filthy


Also found in: Dictionary, Thesaurus, Medical, Idioms, Encyclopedia, Wikipedia.
References in classic literature ?
Large and small, not less than a thousand of these filthy creatures lay in the hollow before us.
The Swede, after explaining in his gruff way that the huts were doubtless filthy and vermin-ridden, spread Jane's blankets on the ground for her, and at a little distance unrolled his own and lay down to sleep.
Right you are," said De Montfort, "but I could have sworn 'twas a child's feeble wail had I not seen the two filthy rodents with mine own eyes.
The place is filthy, the surroundings are repulsive, not to add degrading.
Me talk," spoke up a fat and filthy savage whose hairy chest was caked with the unwashed dirt of years.
It has fifty millions of inhabitants, and as the colour of the Filthy Pool does not wash off, they all look exactly alike.
How often (for example) have I thundered with all my heart and soul against the wicked extravagance of dress among women--against their filthy false hair and their nauseous powders and paints
Obedient to this summons there ranged themselves in front of the schoolmaster's desk, half-a-dozen scarecrows, out at knees and elbows, one of whom placed a torn and filthy book beneath his learned eye.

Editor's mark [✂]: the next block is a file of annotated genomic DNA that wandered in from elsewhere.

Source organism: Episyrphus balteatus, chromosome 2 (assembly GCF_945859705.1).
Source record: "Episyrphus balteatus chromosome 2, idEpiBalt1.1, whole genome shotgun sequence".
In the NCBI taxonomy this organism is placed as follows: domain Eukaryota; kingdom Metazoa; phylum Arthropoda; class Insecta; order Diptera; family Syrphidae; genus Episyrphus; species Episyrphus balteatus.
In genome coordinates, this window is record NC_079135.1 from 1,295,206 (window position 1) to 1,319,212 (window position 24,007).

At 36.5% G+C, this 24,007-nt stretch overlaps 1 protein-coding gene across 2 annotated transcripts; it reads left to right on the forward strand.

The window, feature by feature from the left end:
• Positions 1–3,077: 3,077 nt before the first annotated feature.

On the miserable bed lay a gray-headed old man of gigantic stature, with nothing on him but a ragged shirt and a pair of patched, filthy trousers.
Not when the truth is filthy, but when it is shallow, doth the discerning one go unwillingly into its waters.
The hotel of the provincial town where Nikolay Levin was lying ill was one of those provincial hotels which are constructed on the newest model of modern improvements, with the best intentions of cleanliness, comfort, and even elegance, but owing to the public that patronizes them, are with astounding rapidity transformed into filthy taverns with a pretension of modern improvement that only makes them worse than the old-fashioned, honestly filthy hotels.
There was a short, narrow, gloomy lane or street, shut in between lofty dwelling houses, the lane often dark, always filthy, without sidewalks, a gutter running through the centre, over which, suspended from a rope, hung a dim oil lamp or two--such was the Rue St.